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Project Clearwater — Expedition Fifteen


Project Clearwater — Expedition Fifteen

New Bollard

With Mike out having fun at CampFest, it was sure to be an interesting day on the bayou.  There was plenty of rain in the forecast, but with luck, it would hold off long enough for a good day’s work.

The first thing that stood out on arrival at the park was that a brand new bollard had been installed at the end of the sidewalk.  This would have gone completely without note, except that the new bollard just happened to match our red Old Town Guide 147 canoe.  With the existing pipe fence and bollards matching the green canoes, we couldn’t help but feel as if color coordination was intentional.  (Not pictured is the photographer, who was also wearing a matching green shirt and red shorts, making the whole car, park, canoes, and paddler setup all Christmas-y.)  A quick check on the bayou continued the season of giving, with the water a pleasant 63°F and down four feet from the bottom of the bridge.

The way downstream was mostly uneventful.  Even zombie blockage #11 was behaving for the time being.  Then, around mile 2.5, there was a crashing through the forest and palmetto.  There on the bank, in a desperate charge to get back to the safety of the bayou, was a river otter!  There was plenty of time for positive identification (although not nearly enough time to grab a camera), marking this as the first time we can say without reservation that yes, we have actually seen an otter on Bayou Fountain.

Snake in a Tree

That wasn’t the only animal making an appearance on the day.  In addition to plenty of fish splashing up a storm and turtles, turtles everywhere, there was a reptile of a different persuasion.  I myself was coasting under a perfectly nondescript branch that was arching over the water, when just as I was about to pass under, I noticed something that I was rather certain was not in any way made of wood.  I had a quick thought that I hoped the snake was feeling rather mellow, and sure enough, it did not appear bothered in the least by a near-passing canoe.  As it was perfectly content to remain there sunning itself, I took a moment to grab a camera and get a nice shot for all the snake lovers out there.

There was work to be done along the bayou, including some rather *long* logs/trunks that had made an appearance.  A few of them are now in multiple pieces less prone to being caught up again.  There were some accumulations of flotsam, but at no point was there enough to prevent a canoe from sliding right on by.  With some special work along the way, it was about three hours before Bayou Manchac got its visit for the day.  The current on Bayou Fountain was barely perceptible, but the current on Bayou Manchac was unmistakeable.  It would not be too difficult to paddle against, but you could plainly see things moving along (whereas on Bayou Fountain, you almost had to stare for a while).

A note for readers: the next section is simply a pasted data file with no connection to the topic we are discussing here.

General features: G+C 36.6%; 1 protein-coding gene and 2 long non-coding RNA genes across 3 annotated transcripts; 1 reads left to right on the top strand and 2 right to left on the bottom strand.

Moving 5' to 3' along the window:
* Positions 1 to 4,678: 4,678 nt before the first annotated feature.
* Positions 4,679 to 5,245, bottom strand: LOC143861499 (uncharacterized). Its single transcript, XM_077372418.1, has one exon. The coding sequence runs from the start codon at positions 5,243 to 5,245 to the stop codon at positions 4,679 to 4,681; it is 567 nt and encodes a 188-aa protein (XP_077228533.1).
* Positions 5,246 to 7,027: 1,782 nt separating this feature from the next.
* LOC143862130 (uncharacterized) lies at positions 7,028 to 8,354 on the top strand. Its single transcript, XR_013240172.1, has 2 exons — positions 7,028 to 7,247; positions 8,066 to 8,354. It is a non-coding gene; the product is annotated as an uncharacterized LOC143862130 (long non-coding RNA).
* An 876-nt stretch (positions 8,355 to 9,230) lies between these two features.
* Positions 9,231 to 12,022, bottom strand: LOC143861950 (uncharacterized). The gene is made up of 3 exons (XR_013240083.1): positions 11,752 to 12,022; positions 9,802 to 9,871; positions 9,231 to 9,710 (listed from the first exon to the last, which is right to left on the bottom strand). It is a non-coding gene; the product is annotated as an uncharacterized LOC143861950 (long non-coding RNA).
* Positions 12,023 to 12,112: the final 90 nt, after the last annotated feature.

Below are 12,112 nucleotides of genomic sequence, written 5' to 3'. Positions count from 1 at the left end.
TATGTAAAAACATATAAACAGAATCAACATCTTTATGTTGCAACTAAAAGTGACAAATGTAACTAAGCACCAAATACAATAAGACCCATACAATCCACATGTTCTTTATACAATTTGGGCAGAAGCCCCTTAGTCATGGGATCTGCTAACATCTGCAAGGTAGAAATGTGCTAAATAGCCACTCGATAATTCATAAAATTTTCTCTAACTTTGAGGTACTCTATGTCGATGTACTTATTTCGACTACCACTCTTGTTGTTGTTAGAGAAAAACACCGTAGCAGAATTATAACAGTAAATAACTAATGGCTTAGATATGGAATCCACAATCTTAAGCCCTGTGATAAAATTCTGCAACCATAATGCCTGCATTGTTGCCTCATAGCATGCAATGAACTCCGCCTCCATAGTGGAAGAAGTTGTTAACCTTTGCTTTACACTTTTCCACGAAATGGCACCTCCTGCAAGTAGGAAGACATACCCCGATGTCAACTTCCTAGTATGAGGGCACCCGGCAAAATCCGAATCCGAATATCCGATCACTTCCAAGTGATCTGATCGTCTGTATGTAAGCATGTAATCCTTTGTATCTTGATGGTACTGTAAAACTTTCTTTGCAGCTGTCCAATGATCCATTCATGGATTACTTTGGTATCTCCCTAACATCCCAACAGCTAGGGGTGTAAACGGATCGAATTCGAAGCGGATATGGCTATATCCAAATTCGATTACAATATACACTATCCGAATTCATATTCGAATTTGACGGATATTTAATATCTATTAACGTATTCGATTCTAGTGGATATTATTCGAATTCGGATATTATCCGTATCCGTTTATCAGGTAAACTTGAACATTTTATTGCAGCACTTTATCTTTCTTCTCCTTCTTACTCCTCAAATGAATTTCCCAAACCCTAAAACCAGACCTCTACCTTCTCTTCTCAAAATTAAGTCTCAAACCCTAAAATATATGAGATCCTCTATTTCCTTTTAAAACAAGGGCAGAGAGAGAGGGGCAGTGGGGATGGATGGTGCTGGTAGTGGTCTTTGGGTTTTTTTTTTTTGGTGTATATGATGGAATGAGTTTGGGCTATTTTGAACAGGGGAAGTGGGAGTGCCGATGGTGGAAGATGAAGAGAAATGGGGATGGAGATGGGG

Looking upstream

Most of Bayou Fountain is now nicely reflective, but there are a few places left to work.  There’s a fully submerged trunk completely across the bayou near #13.  If the water level stays low, we should be able to pull that aside next Saturday.  There are also a small handful of areas still collecting flotsam.  The photo above is looking upstream from one we were working.  You can see the nice open bayou water leading up to it, and then you get to the woody mulch and duckweed that makes up most of the flotsam.  (There’s also a good bit of litter at the moment, as we haven’t been working that yet.)

We continue to play Chase the Flotsam as we go down the bayou, but we’re getting quite close to the end.  The logs have mostly moved through, except for a handful of very long ones that will get shorter the next time we meet them.  There are only a few spots where submerged logs seem to be an issue.  For the most part, the flotsam is getting caught up on submerged branches.  Once the snags are pulled apart, everything just heads on down the bayou.  This is what it looks like as you’re pulling it apart and watching it head along downstream (if you look in the distance, you can see the flotsam making what looks a lot like a path along the bayou).

Looking Downstream

Next week, we’ll be attacking some submerged logs and trying to finish our game of Chase the Flotsam (although “finish” may still be a bit optimistic).  It was nice to see the banks again all the way down the bayou, as we’d only seen them submerged for a month and a half or so.  We’re quite looking forward to getting some more paddlers out there to help pick all the litter — with a good enough group, we may be able to knock the whole thing out in one go, even.  Stay tuned.  (Now to go pick up a new GPS receiver, as the bayou was not kind to our old Garmin eTrex Venture HC.  Phooey!)

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